After you are satisfied with the overall cleanliness you can start to check other areas of your guitar. Tuning machines should be checked to make sure that they are still tight on the headstock. Usually there are small screws that mount each machine to the headstock. Check to see if they are tight as well as the bushings on the front of the headstock. Some vintage or vintage reissue guitars have a pressed in bushing which needs no maintenance. Schaller, Grover, Sperzel and the like type machines have hex head bushings. You can tighten them if need be with a small adjustable wrench. Take a look at your string trees if your guitar model has them. Locking nuts should be inspected as well. Check that truss rod cover at this time if your guitar has one.

Next let’s check out the bridge and tailpiece. On electric guitars check to make sure that all mounting screws are tight if you can get to them, if your guitars’ bridge mounts that way. Sometimes the mounting screws are under the saddles like a Stratocaster or Telecaster. Check all the saddle height and intonation screws to see of they are loose and possibly rattling. You can lose some tone and sustain if they are too loose. Archtop guitars with a complete wood bridge and acoustic guitars need just a visual check of the bridge. Also while we are in the area we should take a look at the tailpiece if your guitar has one. It should be secured to the guitars body and all mounting screws should be snug down. Vibrato tailpieces such as the Bigsby vibrato type can become sloppy feeling if the handle is loose. You can tighten it at this time if need be.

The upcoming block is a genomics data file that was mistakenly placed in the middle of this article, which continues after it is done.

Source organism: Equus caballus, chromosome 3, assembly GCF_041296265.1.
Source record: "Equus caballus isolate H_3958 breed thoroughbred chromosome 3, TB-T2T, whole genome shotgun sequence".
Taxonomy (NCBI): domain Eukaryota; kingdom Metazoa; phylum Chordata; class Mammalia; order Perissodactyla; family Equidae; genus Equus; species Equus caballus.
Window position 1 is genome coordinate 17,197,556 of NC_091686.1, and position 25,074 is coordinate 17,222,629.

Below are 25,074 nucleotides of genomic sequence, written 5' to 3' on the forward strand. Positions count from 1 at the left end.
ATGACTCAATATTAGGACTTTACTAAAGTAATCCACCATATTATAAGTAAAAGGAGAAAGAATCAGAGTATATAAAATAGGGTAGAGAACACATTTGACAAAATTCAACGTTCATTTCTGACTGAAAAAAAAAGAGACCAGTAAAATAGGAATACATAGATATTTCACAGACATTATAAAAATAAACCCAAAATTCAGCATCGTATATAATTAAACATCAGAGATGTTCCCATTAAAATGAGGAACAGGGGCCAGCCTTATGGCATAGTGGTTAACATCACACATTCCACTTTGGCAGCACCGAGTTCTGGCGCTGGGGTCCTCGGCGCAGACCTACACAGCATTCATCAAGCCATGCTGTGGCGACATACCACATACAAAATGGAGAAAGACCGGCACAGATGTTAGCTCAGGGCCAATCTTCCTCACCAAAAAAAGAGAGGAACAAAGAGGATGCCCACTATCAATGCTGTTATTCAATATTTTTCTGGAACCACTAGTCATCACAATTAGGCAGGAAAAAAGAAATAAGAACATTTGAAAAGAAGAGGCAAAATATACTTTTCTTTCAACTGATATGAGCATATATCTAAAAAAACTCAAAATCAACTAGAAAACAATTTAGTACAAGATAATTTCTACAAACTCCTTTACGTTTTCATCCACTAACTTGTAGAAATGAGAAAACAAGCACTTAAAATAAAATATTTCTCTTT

Pickup height can move from aggressive playing styles. I like to set the distance of the pickups from the strings between 1/8″ to 3/16″ as a starting point. This measurement is taken with the strings un-fretted. Then I adjust them by ear from there for balance. Check this measurement to see where you’re at. You may want to get the measurements from you tech after your next set-up so you can check them periodically.

Before we move on to the electronics of the guitar check your strap buttons or strap locks and if you have a bolt on neck check the neck mounting screws. Rarely does a neck mounting screw come loose but it does not hurt to check.

Lastly the electronics should be checked to make sure there is no noise or loss of function. Sometimes potentiometers get dirty and sound scratchy. They can be cleaned out with contact cleaner. I like the Caig Deoxit. Just spray a small amount into the pot itself and turn, turn, turn about 10 times each way. Old style open switches can be lightly sprayed but be careful if you have a new completely enclosed switch. You do not want a pool of contact cleaner in there. ¼” Output jacks can be cleaned by rolling a small piece of #600 grit sandpaper about the size of a cigarette, “plugging” it into the jack and twisted around several times. On old vintage guitars heavy oxidation sometimes builds up and the guitar may not get a very good ground connection. I have actually seen a few vintage guitars with output jacks so badly oxidized that the guitar did not work at all!


At this point if your guitar sounds great and is comfortable to play you can continue using it until such time that you feel you need it professionally set-up by your tech. These little maintenance tips can save you money and save your tech time at each set-up. Always take great care whenever you work on one of your instruments. Remember to take care of your instrument so it can take care of you.